The updated Leadership in Energy and Environmental Design green-building rating system, called LEED 2009, will put more emphasis on climate change and global warming. In the draft LEED 2009, out for public comment until June 22, building energy use and proximity to mass transit has become more important, says the chair of the 21-member LEED 2009 steering committee of the U.S. Green Building Council.
“To get higher levels of certification, builders would have to focus on those areas,” says Scot Horst, president of both The 7 Group and the nonprofit U.S. Athena Institute International, both Kutztown, Pa. “We’re raising the bar,” he says, explaining, for instance, that there will be fewer options to mitigate a negative transportation element with some other positive element.
“I expect we are going to get comments from people who feel it may be too difficult,” says Horst.
LEED 2009, out for public comment, will give points for energy use and proximity to mass transit.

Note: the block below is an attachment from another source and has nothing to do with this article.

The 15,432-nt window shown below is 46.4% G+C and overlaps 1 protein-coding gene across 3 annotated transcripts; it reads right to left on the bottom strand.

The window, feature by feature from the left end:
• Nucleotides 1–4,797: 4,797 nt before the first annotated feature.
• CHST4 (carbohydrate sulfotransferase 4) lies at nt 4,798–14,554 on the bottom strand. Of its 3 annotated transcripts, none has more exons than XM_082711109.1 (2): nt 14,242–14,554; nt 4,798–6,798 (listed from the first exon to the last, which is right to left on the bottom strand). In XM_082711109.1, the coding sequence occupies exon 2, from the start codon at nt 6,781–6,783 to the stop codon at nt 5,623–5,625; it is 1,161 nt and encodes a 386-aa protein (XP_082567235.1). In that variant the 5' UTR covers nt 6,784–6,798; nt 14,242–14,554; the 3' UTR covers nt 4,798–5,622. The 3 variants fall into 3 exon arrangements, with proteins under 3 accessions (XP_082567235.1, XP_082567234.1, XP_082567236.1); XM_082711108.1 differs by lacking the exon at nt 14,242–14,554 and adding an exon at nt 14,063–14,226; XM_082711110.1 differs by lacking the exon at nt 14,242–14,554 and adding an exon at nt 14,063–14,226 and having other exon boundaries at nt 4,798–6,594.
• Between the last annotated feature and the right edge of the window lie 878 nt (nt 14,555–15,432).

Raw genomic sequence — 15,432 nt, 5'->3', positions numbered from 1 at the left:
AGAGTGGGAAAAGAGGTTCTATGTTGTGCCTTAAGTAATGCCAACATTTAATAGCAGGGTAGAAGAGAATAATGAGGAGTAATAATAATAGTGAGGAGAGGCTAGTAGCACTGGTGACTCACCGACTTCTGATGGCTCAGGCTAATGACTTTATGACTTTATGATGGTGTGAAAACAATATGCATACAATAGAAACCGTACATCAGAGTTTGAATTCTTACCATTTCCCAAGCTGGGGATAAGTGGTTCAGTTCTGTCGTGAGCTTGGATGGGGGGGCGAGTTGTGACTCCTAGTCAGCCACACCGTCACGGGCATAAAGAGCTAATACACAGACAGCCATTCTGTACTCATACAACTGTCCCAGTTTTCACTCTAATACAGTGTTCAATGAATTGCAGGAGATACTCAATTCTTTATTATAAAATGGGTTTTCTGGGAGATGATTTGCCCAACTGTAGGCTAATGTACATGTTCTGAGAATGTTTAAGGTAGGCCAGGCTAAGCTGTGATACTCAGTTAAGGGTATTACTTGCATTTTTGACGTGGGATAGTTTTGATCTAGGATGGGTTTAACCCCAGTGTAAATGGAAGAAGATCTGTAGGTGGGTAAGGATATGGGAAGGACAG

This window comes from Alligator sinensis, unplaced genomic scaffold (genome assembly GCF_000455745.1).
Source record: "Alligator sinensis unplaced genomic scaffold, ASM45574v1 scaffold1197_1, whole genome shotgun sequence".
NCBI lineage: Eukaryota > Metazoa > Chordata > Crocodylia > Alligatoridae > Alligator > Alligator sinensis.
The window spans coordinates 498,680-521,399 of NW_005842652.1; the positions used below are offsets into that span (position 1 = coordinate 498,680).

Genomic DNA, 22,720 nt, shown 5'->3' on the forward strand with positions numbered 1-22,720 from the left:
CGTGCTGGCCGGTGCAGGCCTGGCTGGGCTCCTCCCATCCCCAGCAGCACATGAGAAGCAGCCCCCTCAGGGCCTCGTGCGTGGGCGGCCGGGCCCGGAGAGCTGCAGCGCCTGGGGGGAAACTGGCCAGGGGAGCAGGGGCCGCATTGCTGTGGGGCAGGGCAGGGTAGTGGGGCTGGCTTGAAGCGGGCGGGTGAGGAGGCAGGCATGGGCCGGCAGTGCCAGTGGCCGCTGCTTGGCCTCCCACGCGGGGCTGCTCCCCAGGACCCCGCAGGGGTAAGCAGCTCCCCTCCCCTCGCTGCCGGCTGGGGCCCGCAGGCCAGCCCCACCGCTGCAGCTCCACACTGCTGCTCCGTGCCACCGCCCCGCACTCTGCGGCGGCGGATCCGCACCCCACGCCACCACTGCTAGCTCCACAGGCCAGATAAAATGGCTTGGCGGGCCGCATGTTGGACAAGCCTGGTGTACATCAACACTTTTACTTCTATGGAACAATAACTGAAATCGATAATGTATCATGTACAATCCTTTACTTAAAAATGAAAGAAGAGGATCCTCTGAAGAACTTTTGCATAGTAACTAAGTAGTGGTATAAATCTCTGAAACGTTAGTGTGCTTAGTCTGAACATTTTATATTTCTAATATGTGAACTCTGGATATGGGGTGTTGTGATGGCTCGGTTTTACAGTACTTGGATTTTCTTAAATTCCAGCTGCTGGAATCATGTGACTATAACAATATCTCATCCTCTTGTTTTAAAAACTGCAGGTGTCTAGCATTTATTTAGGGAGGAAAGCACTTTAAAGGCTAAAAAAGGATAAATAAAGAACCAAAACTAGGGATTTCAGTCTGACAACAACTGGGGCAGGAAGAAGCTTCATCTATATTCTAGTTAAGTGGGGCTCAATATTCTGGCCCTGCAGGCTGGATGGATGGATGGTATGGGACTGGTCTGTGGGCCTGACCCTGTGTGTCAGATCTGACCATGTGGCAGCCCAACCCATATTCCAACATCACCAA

Another change coming in 2009 is a reweighting of the rating-system credits to a 100-point base. The new structure provides a pool of credits for all LEED rating systems, whether it is LEED for new construction or LEED for existing buildings. This allows a more holistic approach, says Horst.
The update will offer credits for regional issues such as water conservation. LEED will have 110 total points, including 100 base points, six innovation and design points and four regional points. LEED will provide six ecosystem-related categories to USGBC chapters. Chapters can then select four.
Information about the expansion of the certification process, improvements to LEED Online and future technical improvements, including integration of life-cycle assessment into LEED, will be available this summer.
The committee also is making structural changes to allow LEED to be updated more often. “We’ve put ourselves on a continuous improvement path,” says Horst. LEED reorganization information is available at www.usgbc.org. If the committee adjusts the draft as a result of comments, a second public comment period will follow.
The Washington, D.C.-based nonprofit introduced the rating system in 2000. As of May 1, more than 3.5 billion sq ft of building projects had been registered for certification, says USGBC.